What you need to know today
U.S. markets continued their winning streak Tuesday. The Dow Jones Industrial Average scaled a new peak, while the S&P 500’s just 0.6% away from surpassing its record close in January 2022. Asia-Pacific stocks rose Wednesday. But mainland China’s Shanghai Composite fell 0.46% as the country’s central bank left its one- and five-year loan prime rates unchanged for the fourth straight month.
More Alibaba shakeup
Alibaba Group CEO Eddie Wu will be assuming the role of CEO of the company’s Taobao and Tmall e-commerce business, the company announced Wednesday. Wu will be replacing Trudy Dai, who’s one of the 18 cofounders of Alibaba and will be helping to establish an asset management company, according to an internal letter seen by CNBC.
FedEx shares sank more than 9% in extended trading after the company said it expects its revenue for the fiscal year to decline by a low single digit. That’s below FedEx’s initial forecast for sales to remain flat year over year, and likely worse than analysts’ expectation of less than a 1% drop in revenue. The company’s adjusted earnings per share for the current quarter also disappointed.
VC funding’s returning
This year has been rather barren in terms of venture capital funding in Asia-Pacific, according to a report by Google, Temasek and Bain & Company. Funding in the region dropped to $20.3 billion in the third quarter, the lowest since the first quarter of 2017. But venture capital firms expect fundraising to pick up next year — for tech firms that demonstrate “clear” paths to profitability, the report said.
[PRO] Energy boost
Energy stocks are the only sector left out of November’s stock market rally. And the International Energy Agency expects oil demand to slow down in 2024, suggesting that the outlook for the energy sector isn’t that bright. But one portfolio strategist’s bucking the trend, and is bullish on energy stocks’ long-term prospects.
The bottom line
You can almost hear the bulls charging in. In June, the S&P 500 rose 20% from its lows, causing many to claim the start of a new bull market. But the ostensible bull market then was still missing a crucial ingredient: Setting a new high.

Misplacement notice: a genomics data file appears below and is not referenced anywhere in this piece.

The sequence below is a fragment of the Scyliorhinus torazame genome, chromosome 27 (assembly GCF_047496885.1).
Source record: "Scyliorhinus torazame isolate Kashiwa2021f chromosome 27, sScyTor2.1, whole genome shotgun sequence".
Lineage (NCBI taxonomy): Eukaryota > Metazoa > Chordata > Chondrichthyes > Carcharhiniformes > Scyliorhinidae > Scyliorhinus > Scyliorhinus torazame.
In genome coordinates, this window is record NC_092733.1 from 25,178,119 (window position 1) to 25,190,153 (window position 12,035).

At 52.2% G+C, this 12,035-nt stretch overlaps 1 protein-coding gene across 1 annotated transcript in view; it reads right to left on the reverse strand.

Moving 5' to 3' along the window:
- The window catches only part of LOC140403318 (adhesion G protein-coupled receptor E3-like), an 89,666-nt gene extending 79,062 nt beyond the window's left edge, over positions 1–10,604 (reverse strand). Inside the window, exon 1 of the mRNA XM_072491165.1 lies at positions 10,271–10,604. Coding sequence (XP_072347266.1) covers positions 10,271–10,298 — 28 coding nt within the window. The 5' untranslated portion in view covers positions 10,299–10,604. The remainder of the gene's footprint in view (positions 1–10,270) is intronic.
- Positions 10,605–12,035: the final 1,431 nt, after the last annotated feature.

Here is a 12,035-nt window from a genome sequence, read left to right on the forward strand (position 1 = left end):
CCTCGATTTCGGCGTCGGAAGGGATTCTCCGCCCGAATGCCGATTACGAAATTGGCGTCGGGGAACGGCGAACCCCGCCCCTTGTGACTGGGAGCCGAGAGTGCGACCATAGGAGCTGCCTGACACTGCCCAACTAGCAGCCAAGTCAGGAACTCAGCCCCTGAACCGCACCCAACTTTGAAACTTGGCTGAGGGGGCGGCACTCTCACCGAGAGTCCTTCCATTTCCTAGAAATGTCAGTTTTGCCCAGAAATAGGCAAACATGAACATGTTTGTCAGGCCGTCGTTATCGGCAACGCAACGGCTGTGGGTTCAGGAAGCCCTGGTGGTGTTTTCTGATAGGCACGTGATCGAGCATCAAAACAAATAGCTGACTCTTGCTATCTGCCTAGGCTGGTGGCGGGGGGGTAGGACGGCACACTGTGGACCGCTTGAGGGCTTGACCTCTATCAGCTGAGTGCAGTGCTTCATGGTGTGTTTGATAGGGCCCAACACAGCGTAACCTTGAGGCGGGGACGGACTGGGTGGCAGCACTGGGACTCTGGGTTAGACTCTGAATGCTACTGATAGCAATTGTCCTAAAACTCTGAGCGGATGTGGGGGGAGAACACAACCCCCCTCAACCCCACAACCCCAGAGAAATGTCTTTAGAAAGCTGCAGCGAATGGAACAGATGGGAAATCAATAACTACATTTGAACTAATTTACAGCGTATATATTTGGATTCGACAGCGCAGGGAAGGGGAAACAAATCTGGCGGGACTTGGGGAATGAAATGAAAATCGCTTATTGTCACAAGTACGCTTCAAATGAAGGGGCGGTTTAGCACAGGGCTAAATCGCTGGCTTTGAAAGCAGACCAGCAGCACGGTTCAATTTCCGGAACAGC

Six months later, that’s where the markets are headed. The S&P rose 0.59% Tuesday to close at 4,768.37, putting it just 0.6% away from its record close in January 2022.
Investors appear to be anticipating all-time highs. Or perhaps “anticipating” is too mild a word — they seem to be clamoring to be part of that historical event. The SPDR S&P 500 Trust, an ETF that tracks the broad-based index, reported inflows of more than $20 billion on Monday.
“While we can’t say there is a clear correlation between significant inflows and performance, that size is notable and perhaps speaks to a ‘get me in’ mentality?” wrote BTIG technical strategist Jonathan Krinsky.
And if the S&P does indeed notch a new high in the upcoming days (and it seems more likely than not), there’s a good chance the index could rally even further, according to Sam Stovall, chief investment strategist at CFRA Research.
“Essentially, we have seen every move above that prior bear market level to be positive,” he said on CNBC’s “Squawk on the Street.” ”It’s not as if we then just turned right around immediately and ended up selling off.”
The other major indexes had a good day as well. The Dow Jones Industrial Average added 0.68%, continuing its streak of setting fresh highs, and the Nasdaq Composite climbed 0.66% to close above the 15,000 level for the first time since January 2022.
“This bias of buying stocks is taking hold,” said Kim Forrest, founder at Bokeh Capital Partners. “And unless news changes it, we’re probably going to drift higher every single day because of it.”
It seems the metaphorical bulls (and a literal one!) are, indeed, taking the street by storm.